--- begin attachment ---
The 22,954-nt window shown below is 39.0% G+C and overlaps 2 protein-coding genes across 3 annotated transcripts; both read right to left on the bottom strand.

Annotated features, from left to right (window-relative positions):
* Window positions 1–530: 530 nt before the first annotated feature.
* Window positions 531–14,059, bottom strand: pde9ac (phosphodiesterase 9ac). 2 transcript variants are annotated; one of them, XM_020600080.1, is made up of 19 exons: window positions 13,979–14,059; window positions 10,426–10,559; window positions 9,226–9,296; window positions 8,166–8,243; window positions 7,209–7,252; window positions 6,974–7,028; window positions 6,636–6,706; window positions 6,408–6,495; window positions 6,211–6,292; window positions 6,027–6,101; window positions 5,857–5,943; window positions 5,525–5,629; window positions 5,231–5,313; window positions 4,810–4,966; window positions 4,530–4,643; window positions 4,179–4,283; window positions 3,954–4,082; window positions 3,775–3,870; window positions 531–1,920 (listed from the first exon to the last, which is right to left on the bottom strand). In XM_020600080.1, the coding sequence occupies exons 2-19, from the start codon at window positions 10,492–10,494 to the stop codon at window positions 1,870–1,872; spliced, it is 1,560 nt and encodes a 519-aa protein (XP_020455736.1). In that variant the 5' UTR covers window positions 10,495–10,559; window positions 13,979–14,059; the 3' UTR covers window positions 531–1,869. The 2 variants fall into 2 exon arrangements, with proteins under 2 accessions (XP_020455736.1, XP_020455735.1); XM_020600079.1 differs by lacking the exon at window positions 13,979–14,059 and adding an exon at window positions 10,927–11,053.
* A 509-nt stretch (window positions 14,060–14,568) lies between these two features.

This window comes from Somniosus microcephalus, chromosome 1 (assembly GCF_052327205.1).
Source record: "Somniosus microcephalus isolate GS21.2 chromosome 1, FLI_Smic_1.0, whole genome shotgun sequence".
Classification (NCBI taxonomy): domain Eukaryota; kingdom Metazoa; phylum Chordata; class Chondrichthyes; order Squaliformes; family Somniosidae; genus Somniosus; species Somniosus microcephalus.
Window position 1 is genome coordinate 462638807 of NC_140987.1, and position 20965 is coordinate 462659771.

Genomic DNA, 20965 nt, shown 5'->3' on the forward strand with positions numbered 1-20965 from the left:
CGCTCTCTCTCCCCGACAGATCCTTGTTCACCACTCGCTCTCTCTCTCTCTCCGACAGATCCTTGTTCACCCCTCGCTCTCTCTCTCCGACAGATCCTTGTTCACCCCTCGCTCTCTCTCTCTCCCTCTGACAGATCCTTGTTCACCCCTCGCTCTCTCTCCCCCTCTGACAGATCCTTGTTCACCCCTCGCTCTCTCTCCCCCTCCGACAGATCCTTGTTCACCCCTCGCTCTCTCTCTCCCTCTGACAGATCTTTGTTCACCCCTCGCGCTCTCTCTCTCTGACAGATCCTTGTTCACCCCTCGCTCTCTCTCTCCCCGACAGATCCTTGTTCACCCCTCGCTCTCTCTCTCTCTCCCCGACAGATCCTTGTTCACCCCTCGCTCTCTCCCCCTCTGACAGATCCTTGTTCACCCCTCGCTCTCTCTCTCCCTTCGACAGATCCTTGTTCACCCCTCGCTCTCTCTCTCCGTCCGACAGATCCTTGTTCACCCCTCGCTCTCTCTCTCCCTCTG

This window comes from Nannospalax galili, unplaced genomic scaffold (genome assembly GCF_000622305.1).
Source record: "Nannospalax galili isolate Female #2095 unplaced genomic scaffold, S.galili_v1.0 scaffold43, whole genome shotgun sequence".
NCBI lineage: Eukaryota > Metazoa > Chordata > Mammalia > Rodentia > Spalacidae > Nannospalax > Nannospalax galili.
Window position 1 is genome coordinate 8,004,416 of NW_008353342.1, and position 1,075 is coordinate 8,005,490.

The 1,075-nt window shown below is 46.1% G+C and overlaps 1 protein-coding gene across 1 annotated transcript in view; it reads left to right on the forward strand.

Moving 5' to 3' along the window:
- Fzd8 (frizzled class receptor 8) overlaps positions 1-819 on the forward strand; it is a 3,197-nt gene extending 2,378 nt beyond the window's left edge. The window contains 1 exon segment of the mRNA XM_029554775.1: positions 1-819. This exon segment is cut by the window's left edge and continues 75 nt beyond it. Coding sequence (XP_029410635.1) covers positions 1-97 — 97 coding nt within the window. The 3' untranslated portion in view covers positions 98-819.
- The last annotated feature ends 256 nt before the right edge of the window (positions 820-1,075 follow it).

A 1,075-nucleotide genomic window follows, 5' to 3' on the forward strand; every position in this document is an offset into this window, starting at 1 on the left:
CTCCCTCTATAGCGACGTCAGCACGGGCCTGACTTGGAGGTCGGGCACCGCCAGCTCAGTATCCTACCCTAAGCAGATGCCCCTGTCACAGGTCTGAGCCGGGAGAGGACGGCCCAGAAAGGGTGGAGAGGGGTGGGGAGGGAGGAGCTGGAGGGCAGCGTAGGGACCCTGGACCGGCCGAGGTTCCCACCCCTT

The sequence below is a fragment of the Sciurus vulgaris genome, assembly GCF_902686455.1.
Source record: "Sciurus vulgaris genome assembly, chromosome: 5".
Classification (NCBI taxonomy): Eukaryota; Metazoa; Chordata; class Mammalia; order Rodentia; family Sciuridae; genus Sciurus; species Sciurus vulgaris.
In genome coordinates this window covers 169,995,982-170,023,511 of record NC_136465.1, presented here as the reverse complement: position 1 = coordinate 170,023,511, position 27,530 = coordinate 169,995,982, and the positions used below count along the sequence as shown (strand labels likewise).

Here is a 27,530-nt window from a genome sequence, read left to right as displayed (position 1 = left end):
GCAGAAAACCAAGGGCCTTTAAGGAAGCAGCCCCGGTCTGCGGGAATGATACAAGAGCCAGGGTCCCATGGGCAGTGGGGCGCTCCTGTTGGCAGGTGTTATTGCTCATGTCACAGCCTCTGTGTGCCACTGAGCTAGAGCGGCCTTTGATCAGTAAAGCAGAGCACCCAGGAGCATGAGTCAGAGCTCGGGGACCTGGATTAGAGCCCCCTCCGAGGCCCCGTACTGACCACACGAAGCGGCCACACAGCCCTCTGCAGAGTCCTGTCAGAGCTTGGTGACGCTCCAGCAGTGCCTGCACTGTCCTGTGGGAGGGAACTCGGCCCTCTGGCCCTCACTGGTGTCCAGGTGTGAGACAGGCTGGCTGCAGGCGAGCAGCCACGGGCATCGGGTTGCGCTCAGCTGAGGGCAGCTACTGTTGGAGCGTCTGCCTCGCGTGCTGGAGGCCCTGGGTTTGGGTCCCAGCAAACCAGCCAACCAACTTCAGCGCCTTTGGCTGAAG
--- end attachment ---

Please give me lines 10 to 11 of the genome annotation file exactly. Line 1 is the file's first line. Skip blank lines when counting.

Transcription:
Genomic DNA, 20965 nt, shown 5'->3' on the forward strand with positions numbered 1-20965 from the left:
CGCTCTCTCTCCCCGACAGATCCTTGTTCACCACTCGCTCTCTCTCTCTCTCCGACAGATCCTTGTTCACCCCTCGCTCTCTCTCTCCGACAGATCCTTGTTCACCCCTCGCTCTCTCTCTCTCCCTCTGACAGATCCTTGTTCACCCCTCGCTCTCTCTCCCCCTCTGACAGATCCTTGTTCACCCCTCGCTCTCTCTCCCCCTCCGACAGATCCTTGTTCACCCCTCGCTCTCTCTCTCCCTCTGACAGATCTTTGTTCACCCCTCGCGCTCTCTCTCTCTGACAGATCCTTGTTCACCCCTCGCTCTCTCTCTCCCCGACAGATCCTTGTTCACCCCTCGCTCTCTCTCTCTCTCCCCGACAGATCCTTGTTCACCCCTCGCTCTCTCCCCCTCTGACAGATCCTTGTTCACCCCTCGCTCTCTCTCTCCCTTCGACAGATCCTTGTTCACCCCTCGCTCTCTCTCTCCGTCCGACAGATCCTTGTTCACCCCTCGCTCTCTCTCTCCCTCTG